If you had 40 work orders with 60 segments for a one-week period of time, your ratio would be 1.5 to 1 (60 segments/40 work orders). If you divide the total labor dollars sold on those 60 segments, you now have your average dollar value per segment.

So if the 60 segments represented $2,700 in labor sales, it would mean that the average value of each segment was $45 ($2,700/60). With this number you can now calculate the impact on your bottom line if the service manager or service writer can either increase the value of each segment, increase the segment-to-work-order ratio or do both. Let’s look at a couple of ways to do each.

1. The best way to increase the value of each segment is to make sure you are charging the right amount for the work you are doing. The first thing I always do when I am working with a new dealer is encourage them to increase their posted labor rate. Even if it’s just a few dollars per hour, it automatically increases the value per segment and adds immediate profit to the bottom line.

I also encourage dealers to focus on flat rating more of the work they are doing. By moving more work away from actual time to flat rate time you can very easily increase the value of each segment by 25% or more. If you don’t have a flat rate system, create your own. Charge 30 minutes to install a new carburetor and one hour to rebuild one. Charge 30 minutes to install a deck belt and an hour to install a wheel motor. The more you flat rate, the more value each segment has and the more money you put toward the bottom line.

2. You can also get the service manager or service writer to focus on increasing the segment-to-work-order ratio by simply looking for additional opportunities to do service when equipment is in to be repaired.

Too often, the only work that is done on equipment is the work the customer requested. I encourage the service manager and service writers I work with to look for other things that might need to be serviced or repaired on equipment.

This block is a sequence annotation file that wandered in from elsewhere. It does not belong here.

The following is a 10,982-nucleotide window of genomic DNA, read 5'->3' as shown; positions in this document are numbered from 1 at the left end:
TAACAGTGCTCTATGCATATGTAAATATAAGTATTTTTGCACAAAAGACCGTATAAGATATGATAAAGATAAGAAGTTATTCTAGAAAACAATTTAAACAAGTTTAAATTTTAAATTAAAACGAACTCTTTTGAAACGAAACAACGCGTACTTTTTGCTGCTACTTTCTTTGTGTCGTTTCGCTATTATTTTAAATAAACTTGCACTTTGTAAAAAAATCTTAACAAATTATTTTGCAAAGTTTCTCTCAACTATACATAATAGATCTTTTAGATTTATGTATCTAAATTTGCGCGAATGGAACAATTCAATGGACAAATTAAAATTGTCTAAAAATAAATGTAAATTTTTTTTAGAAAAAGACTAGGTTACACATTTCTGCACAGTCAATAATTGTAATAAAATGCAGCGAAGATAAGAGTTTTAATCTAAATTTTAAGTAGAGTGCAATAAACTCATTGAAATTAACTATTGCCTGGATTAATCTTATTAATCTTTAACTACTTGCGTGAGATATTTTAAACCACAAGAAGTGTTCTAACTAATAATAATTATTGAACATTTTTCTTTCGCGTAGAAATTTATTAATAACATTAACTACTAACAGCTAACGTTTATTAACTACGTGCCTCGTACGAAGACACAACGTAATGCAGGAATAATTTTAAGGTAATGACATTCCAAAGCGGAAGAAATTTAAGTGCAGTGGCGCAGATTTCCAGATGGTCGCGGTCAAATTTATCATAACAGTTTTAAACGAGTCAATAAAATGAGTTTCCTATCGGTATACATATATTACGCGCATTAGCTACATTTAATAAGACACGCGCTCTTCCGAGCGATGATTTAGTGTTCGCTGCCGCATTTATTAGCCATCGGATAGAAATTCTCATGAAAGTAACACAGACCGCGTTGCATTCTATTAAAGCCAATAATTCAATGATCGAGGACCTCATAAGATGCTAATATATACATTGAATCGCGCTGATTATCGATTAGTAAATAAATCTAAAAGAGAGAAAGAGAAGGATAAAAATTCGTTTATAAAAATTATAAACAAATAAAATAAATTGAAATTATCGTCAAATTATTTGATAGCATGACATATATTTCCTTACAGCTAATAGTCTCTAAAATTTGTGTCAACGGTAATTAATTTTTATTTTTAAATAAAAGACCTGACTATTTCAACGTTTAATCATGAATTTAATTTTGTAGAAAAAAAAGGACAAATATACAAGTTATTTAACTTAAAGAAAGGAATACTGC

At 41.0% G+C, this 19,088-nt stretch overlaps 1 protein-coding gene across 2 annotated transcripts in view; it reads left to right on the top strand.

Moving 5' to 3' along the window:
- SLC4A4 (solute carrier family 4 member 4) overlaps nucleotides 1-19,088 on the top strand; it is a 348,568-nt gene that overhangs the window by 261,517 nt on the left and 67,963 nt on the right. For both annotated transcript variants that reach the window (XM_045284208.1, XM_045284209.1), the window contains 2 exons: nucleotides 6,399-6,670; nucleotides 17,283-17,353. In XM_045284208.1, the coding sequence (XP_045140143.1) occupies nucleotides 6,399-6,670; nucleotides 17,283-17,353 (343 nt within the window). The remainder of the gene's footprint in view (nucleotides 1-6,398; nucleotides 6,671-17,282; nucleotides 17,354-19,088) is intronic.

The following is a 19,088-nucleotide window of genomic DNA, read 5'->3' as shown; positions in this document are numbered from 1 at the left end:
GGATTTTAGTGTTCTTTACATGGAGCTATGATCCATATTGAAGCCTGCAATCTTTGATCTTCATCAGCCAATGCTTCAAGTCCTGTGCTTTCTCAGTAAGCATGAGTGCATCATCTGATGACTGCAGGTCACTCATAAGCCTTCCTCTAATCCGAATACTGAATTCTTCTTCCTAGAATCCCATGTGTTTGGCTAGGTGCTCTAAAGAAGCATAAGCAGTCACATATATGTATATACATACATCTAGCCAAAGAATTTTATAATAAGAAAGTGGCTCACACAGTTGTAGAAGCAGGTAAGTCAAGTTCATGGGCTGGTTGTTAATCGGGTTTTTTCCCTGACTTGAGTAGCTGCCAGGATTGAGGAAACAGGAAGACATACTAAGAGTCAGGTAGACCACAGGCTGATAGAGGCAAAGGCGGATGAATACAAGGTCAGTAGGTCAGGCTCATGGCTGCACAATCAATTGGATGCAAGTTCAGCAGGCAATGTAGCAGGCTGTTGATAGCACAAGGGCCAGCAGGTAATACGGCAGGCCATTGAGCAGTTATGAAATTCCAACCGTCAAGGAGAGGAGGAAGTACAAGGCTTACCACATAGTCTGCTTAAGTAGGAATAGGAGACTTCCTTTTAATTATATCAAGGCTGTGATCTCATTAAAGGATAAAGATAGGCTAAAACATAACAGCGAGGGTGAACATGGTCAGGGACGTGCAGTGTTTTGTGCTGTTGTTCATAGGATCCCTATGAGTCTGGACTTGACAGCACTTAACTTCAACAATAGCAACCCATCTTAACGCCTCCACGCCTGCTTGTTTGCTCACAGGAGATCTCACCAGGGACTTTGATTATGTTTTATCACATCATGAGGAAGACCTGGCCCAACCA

If a customer brings equipment in for repair, always ask them if they would like to have it serviced while it is in the shop. About 50% will say yes. You just added another segment to the work order.

If over the course of the season you move your segment ratio from 1.5 to 2.0 and you do 2,000 work orders, you will have added 1,000 segments with a value of $45 each for a total of new labor sales of $45,000. Not bad for a little extra effort.

Just as it is a little uncomfortable when you step on the scale at the beginning of a new year, it is also a little uncomfortable to pull the scales out for your business. If you are willing to take the measurements and resolve to make improvements, the payoff will put real dollars in your pocket.

Bob Clements is the president of Bob Clements International, a consulting firm that specializes in the development of high-performance dealerships. His organization works hands on with dealerships throughout North America, helping them attain the personal freedom and financial wealth all entrepreneurs strive to achieve. For more information, visit www.bobclements.com. Bob Clements is the president of Bob Clements International, a consulting firm that specializes in the development of high-performance dealerships. His organization works hands on with dealerships throughout North America, helping them attain the personal freedom and financial wealth all entrepreneurs strive to achieve. For more information, visit www.bobclements.com.